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Today's Stichomancy for Kate Beckinsale

The first excerpt represents the past or something you must release, and is drawn from All's Well That Ends Well by William Shakespeare:

increase; and there was never virgin got till virginity was first lost. That you were made of is metal to make virgins. Virginity by being once lost may be ten times found; by being ever kept, it is ever lost: 'tis too cold a companion; away with it!

HELENA. I will stand for 't a little, though therefore I die a virgin.

PAROLLES. There's little can be said in't; 'tis against the rule of nature. To speak on the part of virginity is to accuse your mothers; which is most infallible disobedience. He that hangs himself is a virgin: virginity murders itself; and should be

The second excerpt represents the present or the deciding factor of the moment, and is drawn from Bureaucracy by Honore de Balzac:

concerned arts, sciences, and belles lettres. All patronage ought to flow directly from the sovereign. Such ministries necessitated the supremacy of a council. Each required the work of two hundred officials, and no more, in its central administration offices, where Rabourdin proposed that they should live, as in former days under the monarchy. Taking the sum of twelve thousand francs a year for each official as an average, he estimated seven millions as the cost of the whole body of such officials, which actually stood at twenty in the budget.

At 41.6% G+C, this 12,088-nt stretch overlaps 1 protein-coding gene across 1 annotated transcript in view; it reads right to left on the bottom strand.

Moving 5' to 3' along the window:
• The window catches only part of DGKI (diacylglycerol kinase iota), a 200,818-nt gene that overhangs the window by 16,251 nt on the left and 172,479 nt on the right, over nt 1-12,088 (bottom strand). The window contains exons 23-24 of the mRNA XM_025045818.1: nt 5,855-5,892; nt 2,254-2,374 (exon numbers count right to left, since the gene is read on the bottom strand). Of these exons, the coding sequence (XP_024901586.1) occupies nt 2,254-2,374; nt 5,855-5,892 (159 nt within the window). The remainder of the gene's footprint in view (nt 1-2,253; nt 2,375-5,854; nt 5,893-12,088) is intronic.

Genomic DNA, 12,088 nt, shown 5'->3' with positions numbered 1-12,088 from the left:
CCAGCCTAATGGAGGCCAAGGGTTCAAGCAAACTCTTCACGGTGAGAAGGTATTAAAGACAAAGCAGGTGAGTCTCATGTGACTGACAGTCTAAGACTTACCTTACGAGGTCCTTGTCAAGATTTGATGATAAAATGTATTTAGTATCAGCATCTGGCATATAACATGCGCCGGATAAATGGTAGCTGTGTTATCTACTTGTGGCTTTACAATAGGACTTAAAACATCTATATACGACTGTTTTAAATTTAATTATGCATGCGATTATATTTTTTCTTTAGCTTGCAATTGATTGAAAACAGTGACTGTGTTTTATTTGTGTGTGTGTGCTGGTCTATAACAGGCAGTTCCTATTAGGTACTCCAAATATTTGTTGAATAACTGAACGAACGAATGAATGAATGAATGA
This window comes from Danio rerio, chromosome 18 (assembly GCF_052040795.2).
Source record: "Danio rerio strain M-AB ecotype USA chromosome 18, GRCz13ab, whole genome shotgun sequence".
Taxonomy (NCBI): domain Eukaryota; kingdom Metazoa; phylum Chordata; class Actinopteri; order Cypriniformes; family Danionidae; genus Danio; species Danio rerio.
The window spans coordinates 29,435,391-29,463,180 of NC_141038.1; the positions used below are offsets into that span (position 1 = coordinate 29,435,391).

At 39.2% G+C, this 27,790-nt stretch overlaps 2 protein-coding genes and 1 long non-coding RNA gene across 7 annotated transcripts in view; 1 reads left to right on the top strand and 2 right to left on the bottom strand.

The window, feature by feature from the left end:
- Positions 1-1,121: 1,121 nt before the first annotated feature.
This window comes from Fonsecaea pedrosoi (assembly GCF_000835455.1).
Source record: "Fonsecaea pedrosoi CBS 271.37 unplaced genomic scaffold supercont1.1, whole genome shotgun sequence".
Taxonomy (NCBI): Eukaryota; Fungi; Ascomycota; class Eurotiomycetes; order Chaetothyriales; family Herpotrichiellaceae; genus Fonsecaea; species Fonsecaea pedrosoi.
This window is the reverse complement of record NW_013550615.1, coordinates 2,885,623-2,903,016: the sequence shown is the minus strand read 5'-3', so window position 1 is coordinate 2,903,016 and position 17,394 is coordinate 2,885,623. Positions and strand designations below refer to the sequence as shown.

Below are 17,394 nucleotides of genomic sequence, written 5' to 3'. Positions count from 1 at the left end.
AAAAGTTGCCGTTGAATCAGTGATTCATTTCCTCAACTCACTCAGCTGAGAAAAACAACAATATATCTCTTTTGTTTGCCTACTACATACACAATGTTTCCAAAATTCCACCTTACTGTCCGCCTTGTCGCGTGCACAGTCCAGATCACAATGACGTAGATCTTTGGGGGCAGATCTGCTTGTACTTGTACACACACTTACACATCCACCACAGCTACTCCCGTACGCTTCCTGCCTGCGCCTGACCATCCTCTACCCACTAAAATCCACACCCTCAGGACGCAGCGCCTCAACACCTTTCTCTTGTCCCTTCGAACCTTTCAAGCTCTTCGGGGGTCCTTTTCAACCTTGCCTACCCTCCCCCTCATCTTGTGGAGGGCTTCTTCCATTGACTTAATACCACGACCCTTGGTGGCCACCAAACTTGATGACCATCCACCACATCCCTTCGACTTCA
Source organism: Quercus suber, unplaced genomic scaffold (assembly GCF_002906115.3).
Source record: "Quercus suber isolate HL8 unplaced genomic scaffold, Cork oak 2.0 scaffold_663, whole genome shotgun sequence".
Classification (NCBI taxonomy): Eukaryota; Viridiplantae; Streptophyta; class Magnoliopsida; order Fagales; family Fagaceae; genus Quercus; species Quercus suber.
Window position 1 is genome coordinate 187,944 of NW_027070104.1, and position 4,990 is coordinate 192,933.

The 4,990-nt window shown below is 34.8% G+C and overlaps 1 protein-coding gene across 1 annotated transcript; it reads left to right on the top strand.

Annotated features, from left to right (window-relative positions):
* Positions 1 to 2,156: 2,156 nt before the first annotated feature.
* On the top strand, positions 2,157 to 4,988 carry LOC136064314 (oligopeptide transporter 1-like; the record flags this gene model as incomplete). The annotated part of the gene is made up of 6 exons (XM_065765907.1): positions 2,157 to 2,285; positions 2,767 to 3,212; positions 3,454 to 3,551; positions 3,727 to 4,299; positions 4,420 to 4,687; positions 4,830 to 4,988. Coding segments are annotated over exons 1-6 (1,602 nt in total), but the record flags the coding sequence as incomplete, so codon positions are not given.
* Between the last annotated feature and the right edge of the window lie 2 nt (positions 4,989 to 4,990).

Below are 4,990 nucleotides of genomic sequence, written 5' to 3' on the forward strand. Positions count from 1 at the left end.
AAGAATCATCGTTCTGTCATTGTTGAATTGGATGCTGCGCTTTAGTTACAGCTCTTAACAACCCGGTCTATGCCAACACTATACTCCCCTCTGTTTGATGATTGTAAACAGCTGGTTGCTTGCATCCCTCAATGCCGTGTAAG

By thus reducing the ministers to three heads he suppressed departments which had come to be useless, together with the enormous

The third excerpt represents the future or something you must embrace, and is drawn from Myths and Myth-Makers by John Fiske:

in India." Mr. Gladstone does not, indeed, unreservedly approve of this book; but neither does he appear to suspect that it is a disgraceful piece of charlatanry, written by a man ignorant of the very rudiments of the subject which he professes to handle.

Mr. Gladstone is equally out of his depth when he comes to treat purely philological questions. Of the science of philology, as based upon established laws of phonetic change, he seems to have no knowledge whatever. He seems to think that two words are sufficiently proved to be connected when they are seen to resemble each other in spelling or in sound. Thus


Myths and Myth-Makers